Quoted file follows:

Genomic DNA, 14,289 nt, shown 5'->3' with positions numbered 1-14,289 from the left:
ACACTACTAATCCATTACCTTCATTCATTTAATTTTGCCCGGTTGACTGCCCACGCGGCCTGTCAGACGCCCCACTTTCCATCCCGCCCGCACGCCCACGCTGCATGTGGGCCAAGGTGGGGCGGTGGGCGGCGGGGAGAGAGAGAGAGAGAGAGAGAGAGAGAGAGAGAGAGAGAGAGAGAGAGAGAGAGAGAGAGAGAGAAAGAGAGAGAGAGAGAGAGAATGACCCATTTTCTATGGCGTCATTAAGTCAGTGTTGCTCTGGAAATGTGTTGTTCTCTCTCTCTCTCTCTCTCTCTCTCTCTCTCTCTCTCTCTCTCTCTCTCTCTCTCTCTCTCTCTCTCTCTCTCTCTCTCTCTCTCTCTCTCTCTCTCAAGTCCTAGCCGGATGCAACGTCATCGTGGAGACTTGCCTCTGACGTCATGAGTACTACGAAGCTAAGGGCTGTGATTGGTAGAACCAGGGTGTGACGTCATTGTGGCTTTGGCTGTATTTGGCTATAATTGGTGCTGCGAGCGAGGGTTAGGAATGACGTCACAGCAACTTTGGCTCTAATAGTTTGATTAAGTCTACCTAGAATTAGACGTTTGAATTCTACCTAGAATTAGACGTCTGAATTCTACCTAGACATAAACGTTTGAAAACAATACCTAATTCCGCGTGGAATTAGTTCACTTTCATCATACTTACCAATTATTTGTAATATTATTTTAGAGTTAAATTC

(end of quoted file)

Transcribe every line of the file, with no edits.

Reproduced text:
Genomic DNA, 14,289 nt, shown 5'->3' with positions numbered 1-14,289 from the left:
ACACTACTAATCCATTACCTTCATTCATTTAATTTTGCCCGGTTGACTGCCCACGCGGCCTGTCAGACGCCCCACTTTCCATCCCGCCCGCACGCCCACGCTGCATGTGGGCCAAGGTGGGGCGGTGGGCGGCGGGGAGAGAGAGAGAGAGAGAGAGAGAGAGAGAGAGAGAGAGAGAGAGAGAGAGAGAGAGAGAGAGAGAAAGAGAGAGAGAGAGAGAGAATGACCCATTTTCTATGGCGTCATTAAGTCAGTGTTGCTCTGGAAATGTGTTGTTCTCTCTCTCTCTCTCTCTCTCTCTCTCTCTCTCTCTCTCTCTCTCTCTCTCTCTCTCTCTCTCTCTCTCTCTCTCTCTCTCTCTCTCTCTCTCTCTCAAGTCCTAGCCGGATGCAACGTCATCGTGGAGACTTGCCTCTGACGTCATGAGTACTACGAAGCTAAGGGCTGTGATTGGTAGAACCAGGGTGTGACGTCATTGTGGCTTTGGCTGTATTTGGCTATAATTGGTGCTGCGAGCGAGGGTTAGGAATGACGTCACAGCAACTTTGGCTCTAATAGTTTGATTAAGTCTACCTAGAATTAGACGTTTGAATTCTACCTAGAATTAGACGTCTGAATTCTACCTAGACATAAACGTTTGAAAACAATACCTAATTCCGCGTGGAATTAGTTCACTTTCATCATACTTACCAATTATTTGTAATATTATTTTAGAGTTAAATTC